I like the upper mid-west the great lakes states where I live. It's surprisely "more Happening" then people give it credit.
Plenty of famous gay folks from the Midwest.
Lots of pockets of Liberism through out the great Lake state
Here's my blog http://zepposslave.blogspot.com/

GayProf said...

Alan2 Them is fightin' words. My first car was 1975 Dodge Dart Sport. It was a solidly built car and I still catch one or two on the road today.

But, of course, that was then. My parents, who are Mopar slaves, bought a Plymouth Horizon (a stripped down version of the Omni (if you can imagine!)). It was quite possibly the worst car ever built, ever, ever.

Earl: The CEO's must go now and larger corporations must be broken apart.

Chad: Yeah, it's interesting all the ire directed to the auto industry while the banking industry had been given a free pass.

Prof BW: The General Lee was a Dodge Charger, a "B" body. I want the Challenger, which was based on the original "E" body. They are totally different.

Anon: Sometimes television makes everything feel better.

Michael: I still haven't forgiven the Democrats for the primary mess in Michigan.

Homer said...

When I went to a funeral in Michigan last April I forgot my suit jacket so I ended up at the Goodwill Store in Traverse City. I have never seen so many people at Goodwill, diligently looking for a bargain. The parking lot was full.

All of the little companies in northern Michigan that supply auto parts are closing and all of the other manufacturing jobs are going off to some foreign country. Those were the only good-paying jobs for poorly educated people.

There are a lot of desperate people in northern Michigan. I expect if things don't change parts of that state will empty out like North Dakota.

jeremy said...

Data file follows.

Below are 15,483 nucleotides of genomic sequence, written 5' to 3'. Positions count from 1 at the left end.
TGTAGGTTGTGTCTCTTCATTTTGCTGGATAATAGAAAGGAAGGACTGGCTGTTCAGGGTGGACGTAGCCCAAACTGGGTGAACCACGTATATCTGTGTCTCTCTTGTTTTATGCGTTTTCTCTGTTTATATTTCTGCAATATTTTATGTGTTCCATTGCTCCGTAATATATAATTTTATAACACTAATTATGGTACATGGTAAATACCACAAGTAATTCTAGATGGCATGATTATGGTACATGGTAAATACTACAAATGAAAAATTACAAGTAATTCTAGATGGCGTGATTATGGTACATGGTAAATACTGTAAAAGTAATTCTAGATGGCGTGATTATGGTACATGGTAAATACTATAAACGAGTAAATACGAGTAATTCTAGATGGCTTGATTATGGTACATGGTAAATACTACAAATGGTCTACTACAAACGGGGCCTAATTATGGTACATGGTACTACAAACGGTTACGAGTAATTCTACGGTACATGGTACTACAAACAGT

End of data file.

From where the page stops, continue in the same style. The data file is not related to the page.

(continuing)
So interested to hear your take on Richardson's appointment

Kevin said...

You could have written this about Cleveland as well. Except our population exodus is probably even greater than Michigan's is. Plus we have a major interstate high level bridge into downtown, literally on the verge of collapse (ala Minneapolis), that rather than find money to repair it...they instead shut down two lanes in each direction and now ticket any truck or bus that dares to cross it! Can you say "death trap waiting to happen"? Turns out that, plain and simple, there is No Money. Not on the city level, the state level or even, apparently, the federal level. We are a forgotten, dying city and nobody wants to help. Funny how there's all the money in the world for banks and huge corps. though. Oh well.

I agree that the Unions once served an important role in this country but the problem with them is that they became as greedy as their employers. I had a co-worker whose father worked for a large steel plant in this region. He once bragged to me about how his father was up to seven weeks of paid vacation by the time he retired. I was aghast. 7 weeks??!!! PAID???!!! Nobody needs seven weeks of vacation time. That man was paid to sit on his rear end doing nothing for 7 weeks and those costs were passed on to us, the consumers. Is it any wonder the steel industry high-tailed it to Mexico and overseas?

Laverne said...

oh gayprof, I've missed you so.

I am naive, I know, but maybe we need to learn a lesson as a nation. Will it truly be so bad if we don't support the big three?

I know, I know, there was a compromise; which only means that we, the taxpayers will be out more money, and the big three will still probably go under.

This is one of the times I wish I was omnipotent, or at least smarter.

As it is, I just try to make it through every day, hoping not everyone decides to send their child to private school.

My word verification is "spree." That just strikes me funny.

Anonymous said...

I am that drug addicted relative you so cavalierly dismissed and I really NEED the money.

CoffeeDog said...

I wish I was in the market for a car right now, because I'd have them by the balls and I'd walk out of there at $100 over invoice! I agree, let's wipe the slate clean and get rid of all those greedy bastards.